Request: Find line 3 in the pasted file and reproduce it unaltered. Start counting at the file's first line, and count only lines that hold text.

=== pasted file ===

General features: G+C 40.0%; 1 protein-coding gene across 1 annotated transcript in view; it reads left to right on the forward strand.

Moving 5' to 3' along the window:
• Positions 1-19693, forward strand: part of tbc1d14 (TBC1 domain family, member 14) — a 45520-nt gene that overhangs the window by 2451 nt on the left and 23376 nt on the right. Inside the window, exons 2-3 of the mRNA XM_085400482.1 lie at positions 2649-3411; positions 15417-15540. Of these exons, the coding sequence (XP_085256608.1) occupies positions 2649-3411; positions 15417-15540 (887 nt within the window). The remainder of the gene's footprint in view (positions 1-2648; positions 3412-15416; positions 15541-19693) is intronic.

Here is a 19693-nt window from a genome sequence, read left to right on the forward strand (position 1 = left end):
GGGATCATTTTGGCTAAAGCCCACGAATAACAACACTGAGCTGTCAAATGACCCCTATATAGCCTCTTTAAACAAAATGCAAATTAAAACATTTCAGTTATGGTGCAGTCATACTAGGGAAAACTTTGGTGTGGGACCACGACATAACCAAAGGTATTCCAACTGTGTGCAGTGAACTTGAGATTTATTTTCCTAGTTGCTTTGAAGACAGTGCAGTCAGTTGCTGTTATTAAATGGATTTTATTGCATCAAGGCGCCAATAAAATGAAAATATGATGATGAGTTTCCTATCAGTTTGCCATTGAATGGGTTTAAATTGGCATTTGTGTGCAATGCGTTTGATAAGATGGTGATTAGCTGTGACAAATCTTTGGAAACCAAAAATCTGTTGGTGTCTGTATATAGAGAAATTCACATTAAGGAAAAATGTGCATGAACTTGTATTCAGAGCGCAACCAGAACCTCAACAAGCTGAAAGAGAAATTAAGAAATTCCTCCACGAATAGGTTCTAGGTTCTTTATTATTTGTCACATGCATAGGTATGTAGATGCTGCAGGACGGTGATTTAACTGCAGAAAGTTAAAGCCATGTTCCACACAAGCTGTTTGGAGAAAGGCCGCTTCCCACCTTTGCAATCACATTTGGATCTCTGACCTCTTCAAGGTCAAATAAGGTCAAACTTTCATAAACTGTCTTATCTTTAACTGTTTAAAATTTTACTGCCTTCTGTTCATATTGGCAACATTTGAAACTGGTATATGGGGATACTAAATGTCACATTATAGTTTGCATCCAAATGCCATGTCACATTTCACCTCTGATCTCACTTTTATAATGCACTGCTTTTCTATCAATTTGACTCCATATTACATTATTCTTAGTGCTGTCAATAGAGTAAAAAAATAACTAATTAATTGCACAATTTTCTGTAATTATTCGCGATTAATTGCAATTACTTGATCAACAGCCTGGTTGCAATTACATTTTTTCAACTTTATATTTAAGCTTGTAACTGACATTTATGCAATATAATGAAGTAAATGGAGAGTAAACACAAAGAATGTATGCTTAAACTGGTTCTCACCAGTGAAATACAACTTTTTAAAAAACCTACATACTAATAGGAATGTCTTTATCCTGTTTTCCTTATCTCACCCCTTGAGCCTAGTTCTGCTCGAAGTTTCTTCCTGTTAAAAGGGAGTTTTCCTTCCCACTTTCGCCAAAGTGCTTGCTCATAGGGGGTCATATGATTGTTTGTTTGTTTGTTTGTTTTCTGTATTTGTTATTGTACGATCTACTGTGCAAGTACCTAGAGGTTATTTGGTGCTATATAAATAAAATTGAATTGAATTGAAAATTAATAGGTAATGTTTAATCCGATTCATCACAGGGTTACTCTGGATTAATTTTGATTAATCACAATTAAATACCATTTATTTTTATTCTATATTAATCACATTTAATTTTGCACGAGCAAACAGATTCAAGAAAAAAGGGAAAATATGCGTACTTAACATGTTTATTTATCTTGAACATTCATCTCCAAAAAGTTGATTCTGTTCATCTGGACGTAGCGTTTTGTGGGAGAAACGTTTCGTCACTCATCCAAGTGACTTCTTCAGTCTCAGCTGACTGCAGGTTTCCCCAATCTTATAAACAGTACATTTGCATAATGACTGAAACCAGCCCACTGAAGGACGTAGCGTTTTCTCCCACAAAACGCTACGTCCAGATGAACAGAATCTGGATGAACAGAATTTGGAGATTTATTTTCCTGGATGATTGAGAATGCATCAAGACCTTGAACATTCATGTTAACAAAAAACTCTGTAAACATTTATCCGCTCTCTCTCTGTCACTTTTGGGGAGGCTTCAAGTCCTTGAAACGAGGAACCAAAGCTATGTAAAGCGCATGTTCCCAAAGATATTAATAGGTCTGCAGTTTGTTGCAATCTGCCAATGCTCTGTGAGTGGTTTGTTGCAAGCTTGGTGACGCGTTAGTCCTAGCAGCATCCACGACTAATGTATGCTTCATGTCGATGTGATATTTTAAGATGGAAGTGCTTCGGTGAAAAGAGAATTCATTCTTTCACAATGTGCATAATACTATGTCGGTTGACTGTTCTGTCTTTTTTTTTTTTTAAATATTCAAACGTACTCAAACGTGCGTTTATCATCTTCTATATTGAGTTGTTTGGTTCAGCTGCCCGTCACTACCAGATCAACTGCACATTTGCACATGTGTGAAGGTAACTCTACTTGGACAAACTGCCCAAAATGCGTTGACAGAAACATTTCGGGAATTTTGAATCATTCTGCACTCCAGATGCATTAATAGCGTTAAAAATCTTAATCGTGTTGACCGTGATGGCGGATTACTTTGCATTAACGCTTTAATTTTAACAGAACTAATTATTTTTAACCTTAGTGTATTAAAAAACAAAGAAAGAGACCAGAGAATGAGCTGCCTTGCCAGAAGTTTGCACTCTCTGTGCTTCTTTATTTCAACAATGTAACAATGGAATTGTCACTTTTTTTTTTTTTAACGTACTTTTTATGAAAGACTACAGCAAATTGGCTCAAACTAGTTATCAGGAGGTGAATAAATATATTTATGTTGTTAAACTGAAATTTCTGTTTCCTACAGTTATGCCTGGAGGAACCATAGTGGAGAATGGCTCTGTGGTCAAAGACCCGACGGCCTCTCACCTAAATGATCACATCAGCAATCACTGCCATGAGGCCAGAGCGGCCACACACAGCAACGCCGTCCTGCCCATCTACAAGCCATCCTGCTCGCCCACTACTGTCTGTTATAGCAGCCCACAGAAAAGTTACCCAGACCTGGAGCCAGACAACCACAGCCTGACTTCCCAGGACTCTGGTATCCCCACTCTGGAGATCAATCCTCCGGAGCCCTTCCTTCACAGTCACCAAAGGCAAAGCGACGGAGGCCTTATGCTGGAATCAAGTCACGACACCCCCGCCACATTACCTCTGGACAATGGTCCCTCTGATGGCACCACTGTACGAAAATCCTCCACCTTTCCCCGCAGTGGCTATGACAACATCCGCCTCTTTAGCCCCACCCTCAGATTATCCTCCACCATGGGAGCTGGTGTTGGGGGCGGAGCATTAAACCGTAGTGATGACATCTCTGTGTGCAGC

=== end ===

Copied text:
• Positions 1-19693, forward strand: part of tbc1d14 (TBC1 domain family, member 14) — a 45520-nt gene that overhangs the window by 2451 nt on the left and 23376 nt on the right. Inside the window, exons 2-3 of the mRNA XM_085400482.1 lie at positions 2649-3411; positions 15417-15540. Of these exons, the coding sequence (XP_085256608.1) occupies positions 2649-3411; positions 15417-15540 (887 nt within the window). The remainder of the gene's footprint in view (positions 1-2648; positions 3412-15416; positions 15541-19693) is intronic.